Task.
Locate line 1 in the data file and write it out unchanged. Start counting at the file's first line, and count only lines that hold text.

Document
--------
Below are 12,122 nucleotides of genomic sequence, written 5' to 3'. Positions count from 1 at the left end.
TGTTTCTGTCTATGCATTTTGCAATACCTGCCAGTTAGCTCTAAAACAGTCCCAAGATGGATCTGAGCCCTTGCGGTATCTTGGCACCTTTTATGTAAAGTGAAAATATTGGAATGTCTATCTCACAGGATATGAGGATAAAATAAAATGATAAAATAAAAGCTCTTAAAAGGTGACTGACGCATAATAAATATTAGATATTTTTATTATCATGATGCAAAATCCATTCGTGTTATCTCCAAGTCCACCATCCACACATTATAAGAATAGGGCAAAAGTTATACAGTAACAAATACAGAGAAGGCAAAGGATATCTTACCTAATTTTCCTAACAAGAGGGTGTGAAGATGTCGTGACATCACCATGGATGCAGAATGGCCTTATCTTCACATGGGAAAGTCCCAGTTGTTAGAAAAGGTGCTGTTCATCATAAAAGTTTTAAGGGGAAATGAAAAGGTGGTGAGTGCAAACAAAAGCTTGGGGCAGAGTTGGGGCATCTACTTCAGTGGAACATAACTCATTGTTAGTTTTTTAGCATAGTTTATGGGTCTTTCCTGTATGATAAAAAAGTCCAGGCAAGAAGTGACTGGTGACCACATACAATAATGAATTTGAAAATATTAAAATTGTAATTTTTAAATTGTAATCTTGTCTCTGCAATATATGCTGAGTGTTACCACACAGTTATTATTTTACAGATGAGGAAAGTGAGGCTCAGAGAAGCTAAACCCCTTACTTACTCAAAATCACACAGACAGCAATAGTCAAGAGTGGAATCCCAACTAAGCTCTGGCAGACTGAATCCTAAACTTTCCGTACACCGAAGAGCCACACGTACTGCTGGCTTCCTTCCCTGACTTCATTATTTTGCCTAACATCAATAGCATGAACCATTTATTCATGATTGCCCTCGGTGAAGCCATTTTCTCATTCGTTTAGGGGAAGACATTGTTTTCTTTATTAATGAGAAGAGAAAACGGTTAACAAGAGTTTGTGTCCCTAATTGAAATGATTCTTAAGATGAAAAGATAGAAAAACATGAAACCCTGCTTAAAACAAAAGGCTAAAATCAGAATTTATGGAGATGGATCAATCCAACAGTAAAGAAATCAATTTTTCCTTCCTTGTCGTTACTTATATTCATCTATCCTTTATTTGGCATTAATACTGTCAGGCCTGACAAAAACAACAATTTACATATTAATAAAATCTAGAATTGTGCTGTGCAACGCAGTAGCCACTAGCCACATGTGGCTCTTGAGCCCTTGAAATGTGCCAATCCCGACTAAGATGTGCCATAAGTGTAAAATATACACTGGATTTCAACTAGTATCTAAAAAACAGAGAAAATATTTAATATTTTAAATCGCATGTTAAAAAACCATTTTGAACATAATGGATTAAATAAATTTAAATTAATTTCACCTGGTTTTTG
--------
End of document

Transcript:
Below are 12,122 nucleotides of genomic sequence, written 5' to 3'. Positions count from 1 at the left end.